Does Sending an FDCPA Validation Request Stop Foreclosure? Yes, Says One Court
The issue comes down to the language of the FDCPA, which says as follows:
(b) Disputed debts. If the consumer notifies the debt collector in writing within the thirty-day period described in subsection (a) that the debt, or any portion thereof, is disputed, or that the consumer requests the name and address of the original creditor, the debt collector shall cease collection of the debt, or any disputed portion thereof, until the debt collector obtains verification of the debt or a copy of a judgment, or the name and address of the original creditor, and a copy of such verification or judgment, or name and address of the original creditor, is mailed to the consumer by the debt collector. Collection activities and communications that do not otherwise violate this subchapter may continue during the 30-day period referred to in subsection (a) unless the consumer has notified the debt collector in writing that the debt, or any portion of the debt, is disputed or that the consumer requests the name and address of the original creditor. Any collection activities and communication during the 30-day period may not overshadow or be inconsistent with the disclosure of the consumer’s right to dispute the debt or request the name and address of the original creditor.
This lays out the process for what happens when a debt collector starts collecting. The collector has to send a notice with some basic information about the debt. The consumer can respond by sending a dispute within 30 days of the initial notice. The debt collector must stop collecting until it provide validation or verification of the debt, which usually consists of documentation showing that the debt is owed, or other documentation requested by the consumer.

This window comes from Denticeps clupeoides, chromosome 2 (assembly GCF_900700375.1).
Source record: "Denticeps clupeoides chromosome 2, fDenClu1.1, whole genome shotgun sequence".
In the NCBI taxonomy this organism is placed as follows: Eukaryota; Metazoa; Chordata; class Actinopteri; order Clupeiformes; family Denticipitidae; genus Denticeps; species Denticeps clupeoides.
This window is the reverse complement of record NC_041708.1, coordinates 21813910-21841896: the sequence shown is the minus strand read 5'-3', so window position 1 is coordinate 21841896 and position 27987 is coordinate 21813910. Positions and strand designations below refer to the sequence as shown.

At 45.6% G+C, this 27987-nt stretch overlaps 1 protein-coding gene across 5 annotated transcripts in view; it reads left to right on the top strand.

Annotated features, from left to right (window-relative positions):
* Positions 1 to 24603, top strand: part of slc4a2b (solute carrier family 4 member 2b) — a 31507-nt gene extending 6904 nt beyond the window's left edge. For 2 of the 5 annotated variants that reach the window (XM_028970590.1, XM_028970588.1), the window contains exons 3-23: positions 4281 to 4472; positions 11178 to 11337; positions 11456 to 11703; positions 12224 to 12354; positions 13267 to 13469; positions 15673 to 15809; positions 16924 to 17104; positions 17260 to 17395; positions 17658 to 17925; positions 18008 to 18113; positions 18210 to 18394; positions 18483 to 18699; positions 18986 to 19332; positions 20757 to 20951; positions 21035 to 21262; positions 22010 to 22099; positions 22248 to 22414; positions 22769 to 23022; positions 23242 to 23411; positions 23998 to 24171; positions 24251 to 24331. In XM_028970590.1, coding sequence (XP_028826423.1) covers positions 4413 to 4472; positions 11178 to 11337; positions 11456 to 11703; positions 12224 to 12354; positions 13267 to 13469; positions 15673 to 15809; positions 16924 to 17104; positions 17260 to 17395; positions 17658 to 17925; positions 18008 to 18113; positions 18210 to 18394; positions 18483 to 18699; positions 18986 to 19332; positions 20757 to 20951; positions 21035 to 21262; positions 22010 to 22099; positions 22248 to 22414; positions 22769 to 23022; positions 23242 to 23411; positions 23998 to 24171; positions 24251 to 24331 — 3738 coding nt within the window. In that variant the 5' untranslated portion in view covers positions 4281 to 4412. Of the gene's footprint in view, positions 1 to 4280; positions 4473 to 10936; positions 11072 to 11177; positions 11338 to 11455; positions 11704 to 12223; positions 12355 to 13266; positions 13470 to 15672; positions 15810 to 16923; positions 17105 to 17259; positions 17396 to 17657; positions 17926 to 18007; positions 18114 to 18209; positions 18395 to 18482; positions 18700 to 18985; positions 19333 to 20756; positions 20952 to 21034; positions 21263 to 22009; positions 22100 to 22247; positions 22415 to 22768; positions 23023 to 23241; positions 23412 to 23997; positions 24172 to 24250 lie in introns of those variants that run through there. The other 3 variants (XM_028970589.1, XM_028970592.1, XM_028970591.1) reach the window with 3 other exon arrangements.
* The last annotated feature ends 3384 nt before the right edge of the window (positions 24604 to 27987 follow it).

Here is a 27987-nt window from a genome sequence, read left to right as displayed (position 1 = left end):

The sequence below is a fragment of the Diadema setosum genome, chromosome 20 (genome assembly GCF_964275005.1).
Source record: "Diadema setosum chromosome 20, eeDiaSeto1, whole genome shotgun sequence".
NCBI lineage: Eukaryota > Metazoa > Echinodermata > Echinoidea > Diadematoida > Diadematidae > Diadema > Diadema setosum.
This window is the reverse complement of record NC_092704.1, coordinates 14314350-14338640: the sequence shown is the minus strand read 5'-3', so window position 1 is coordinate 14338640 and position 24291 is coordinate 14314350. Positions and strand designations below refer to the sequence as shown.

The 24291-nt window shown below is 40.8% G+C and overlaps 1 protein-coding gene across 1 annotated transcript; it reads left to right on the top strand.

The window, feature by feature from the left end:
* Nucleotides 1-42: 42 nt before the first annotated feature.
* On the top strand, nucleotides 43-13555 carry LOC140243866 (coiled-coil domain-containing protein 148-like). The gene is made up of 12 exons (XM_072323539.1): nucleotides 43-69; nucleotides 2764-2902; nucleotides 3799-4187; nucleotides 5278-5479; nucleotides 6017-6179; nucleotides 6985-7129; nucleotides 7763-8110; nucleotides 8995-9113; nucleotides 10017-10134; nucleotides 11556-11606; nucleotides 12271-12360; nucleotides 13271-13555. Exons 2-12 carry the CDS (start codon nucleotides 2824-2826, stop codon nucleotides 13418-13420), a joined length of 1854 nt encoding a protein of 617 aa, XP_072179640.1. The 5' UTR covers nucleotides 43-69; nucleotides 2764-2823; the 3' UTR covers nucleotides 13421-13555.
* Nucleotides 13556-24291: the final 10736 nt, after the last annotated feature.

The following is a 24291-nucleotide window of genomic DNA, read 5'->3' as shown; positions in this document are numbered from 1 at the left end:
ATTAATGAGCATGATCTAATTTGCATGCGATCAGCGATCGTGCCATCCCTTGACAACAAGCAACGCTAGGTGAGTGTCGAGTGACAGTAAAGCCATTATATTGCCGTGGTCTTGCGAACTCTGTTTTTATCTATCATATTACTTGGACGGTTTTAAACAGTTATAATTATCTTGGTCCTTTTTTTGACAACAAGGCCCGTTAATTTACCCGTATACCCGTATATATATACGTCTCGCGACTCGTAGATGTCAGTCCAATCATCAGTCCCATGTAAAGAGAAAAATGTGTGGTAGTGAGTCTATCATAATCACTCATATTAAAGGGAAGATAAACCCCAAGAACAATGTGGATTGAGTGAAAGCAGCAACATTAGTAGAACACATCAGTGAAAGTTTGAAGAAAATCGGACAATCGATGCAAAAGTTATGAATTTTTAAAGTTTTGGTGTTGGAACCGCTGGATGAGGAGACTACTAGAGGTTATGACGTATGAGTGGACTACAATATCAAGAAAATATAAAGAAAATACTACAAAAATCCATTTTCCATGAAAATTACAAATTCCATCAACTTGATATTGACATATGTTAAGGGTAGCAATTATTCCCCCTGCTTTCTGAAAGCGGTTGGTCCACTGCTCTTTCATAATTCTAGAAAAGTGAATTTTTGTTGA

Though this issue usually arises during collections credit cards and medical debt, there is no reason it should not apply to foreclosures, too. After all, the debt collector is foreclosing in order to satisfy the debt that is allegedly owed. A homeowner being foreclosed on by a debt collection law firm should be able to send a validation request and, at least temporarily, stop the foreclosure in its tracks. This could allow time to apply for a loan modification or to seek other alternatives to foreclosure.
There is, however, a catch for Massachusetts homeowners. It is not clear in the First Circuit (the federal appellate court for Massachusetts) that foreclosure actually does qualify as debt collection under the FDCPA. The 9th and 10th Circuit Courts of Appeal hold that foreclosure is not debt collection, while the 4th, 5th, and 6th Circuits hold that it is debt collection. In the First Circuit, there is no appellate-level decision. The issue thus remains open to be contested in Massachusetts, at least until the Supreme Court weighs in.
Nevertheless, it gives an additional tool to Massachusetts homeowners being foreclosed upon so that they can assert their rights and hold off the foreclosing bank or servicer.
The decision is here: Scott v. Trott Law PC
Culik Law is a Boston, Massachusetts consumer protection law firm. Our attorneys handle issues related to violations of the Fair Debt Collection Practices Act, as well as Massachusetts foreclosure laws. If you are dealing with a debt collector, bank, or servicer, contact us to see if we can help.